November 18, 1945
Officer Cecil W. Singer was on patrol on his motorcycle when he was injured in a traffic accident at 17th and Cherry. Officer Singer died two days later from the injuries he suffered in the accident.
March 20, 1945
Officer Harold W. Irwin was on his motorcycle in pursuit of a speeding vehicle when he was struck by a vehicle that had pulled into his traffic lane from a parking lane without signaling. Officer Irwin died that night.
February 25, 1942
Sergeant Engebret Larson was killed in an automobile accident in front of 2547 Santa Fe Avenue while reporting for duty after being alerted of an air raid blackout.
February 14, 1940
Officer Delbert Pius Buckman, while patrolling on his motorcycle near Anaheim and Linden, was struck and killed by a hit and run driver.
December 12, 1934
Officer William Joseph Maclean was attempting to arrest a suspect on a warrant issued for passing bad checks. Officer Maclean chased the suspect into a hotel at 126 East First Street where the suspect shot and killed Officer Maclean.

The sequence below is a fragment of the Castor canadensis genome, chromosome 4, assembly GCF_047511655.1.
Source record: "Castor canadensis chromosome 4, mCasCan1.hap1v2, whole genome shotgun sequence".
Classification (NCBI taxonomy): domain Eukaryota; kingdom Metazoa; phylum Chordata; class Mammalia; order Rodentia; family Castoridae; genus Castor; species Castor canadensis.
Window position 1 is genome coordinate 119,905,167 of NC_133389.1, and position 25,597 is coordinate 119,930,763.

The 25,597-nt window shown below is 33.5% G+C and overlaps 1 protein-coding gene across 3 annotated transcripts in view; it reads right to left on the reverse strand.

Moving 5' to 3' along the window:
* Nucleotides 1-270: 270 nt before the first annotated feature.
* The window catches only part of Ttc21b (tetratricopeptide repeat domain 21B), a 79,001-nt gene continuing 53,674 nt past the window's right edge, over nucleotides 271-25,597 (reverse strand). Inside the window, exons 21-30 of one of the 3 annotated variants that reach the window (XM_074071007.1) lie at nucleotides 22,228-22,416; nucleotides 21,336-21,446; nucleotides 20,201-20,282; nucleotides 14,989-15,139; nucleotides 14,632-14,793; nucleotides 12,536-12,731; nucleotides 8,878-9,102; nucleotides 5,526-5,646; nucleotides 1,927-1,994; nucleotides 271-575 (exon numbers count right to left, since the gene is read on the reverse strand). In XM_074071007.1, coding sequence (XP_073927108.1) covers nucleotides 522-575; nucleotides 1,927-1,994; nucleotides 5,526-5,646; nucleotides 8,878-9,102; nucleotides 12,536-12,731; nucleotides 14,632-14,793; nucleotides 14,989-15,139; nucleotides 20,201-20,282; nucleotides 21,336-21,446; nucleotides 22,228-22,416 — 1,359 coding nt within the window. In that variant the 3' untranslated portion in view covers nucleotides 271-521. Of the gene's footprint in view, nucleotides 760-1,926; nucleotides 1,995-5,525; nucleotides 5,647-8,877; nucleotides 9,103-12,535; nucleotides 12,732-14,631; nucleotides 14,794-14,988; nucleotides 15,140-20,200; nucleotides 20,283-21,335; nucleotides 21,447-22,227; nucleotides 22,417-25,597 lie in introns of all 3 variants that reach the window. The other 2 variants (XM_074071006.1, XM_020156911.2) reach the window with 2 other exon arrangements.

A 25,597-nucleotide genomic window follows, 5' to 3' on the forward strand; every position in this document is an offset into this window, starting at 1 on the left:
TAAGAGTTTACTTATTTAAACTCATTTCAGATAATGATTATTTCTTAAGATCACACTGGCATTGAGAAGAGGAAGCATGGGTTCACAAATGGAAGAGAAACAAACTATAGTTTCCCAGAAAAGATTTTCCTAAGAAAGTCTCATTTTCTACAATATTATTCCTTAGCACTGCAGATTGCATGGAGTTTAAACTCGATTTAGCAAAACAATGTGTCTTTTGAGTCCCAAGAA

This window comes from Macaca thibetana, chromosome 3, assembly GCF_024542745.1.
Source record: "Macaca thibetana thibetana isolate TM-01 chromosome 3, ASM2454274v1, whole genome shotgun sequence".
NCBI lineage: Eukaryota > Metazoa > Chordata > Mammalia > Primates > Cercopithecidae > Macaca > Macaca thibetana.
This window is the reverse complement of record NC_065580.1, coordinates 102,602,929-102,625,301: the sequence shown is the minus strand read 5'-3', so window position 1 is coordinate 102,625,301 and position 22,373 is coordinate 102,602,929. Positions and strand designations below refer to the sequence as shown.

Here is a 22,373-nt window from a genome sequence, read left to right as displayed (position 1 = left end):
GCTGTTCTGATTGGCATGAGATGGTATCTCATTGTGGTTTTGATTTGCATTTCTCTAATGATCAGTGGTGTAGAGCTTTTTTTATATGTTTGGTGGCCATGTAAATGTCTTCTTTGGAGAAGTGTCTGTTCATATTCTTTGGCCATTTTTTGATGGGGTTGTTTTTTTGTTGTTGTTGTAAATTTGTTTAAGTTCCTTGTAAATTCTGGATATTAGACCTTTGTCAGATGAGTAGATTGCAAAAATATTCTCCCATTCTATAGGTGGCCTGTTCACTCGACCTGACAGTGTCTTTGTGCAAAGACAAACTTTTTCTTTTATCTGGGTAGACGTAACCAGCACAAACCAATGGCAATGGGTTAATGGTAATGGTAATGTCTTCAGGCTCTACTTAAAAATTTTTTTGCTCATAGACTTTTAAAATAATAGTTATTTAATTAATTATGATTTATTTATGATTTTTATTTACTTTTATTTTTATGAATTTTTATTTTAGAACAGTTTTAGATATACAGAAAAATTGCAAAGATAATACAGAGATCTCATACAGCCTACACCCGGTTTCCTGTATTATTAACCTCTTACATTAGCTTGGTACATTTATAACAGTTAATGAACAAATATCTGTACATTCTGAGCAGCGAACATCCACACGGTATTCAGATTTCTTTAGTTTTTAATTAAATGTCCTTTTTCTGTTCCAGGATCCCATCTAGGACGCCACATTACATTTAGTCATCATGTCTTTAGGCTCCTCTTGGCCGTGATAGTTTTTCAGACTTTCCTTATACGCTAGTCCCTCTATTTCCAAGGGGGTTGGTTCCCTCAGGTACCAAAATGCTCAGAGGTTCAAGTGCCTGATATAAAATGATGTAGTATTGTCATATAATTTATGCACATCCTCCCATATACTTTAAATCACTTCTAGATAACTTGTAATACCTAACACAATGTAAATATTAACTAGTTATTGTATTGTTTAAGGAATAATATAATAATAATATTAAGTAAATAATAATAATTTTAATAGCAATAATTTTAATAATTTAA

July 13, 1931
Officer Ralph A. Morgan was shot and killed after he and his partner stopped a stolen vehicle in front of 484 Almond Street, and a terrific gun battle took place between the two officers and the two suspects. Officer Morgan's partner was wounded, one suspect was killed, and the other suspect committed suicide.
November 18, 1928
Officer George A. Walls, while patrolling on his motorcycle in foggy weather, crashed into the rear of a truck and trailer which was parked partially extending into the street on the East Anaheim Road.
May 6, 1926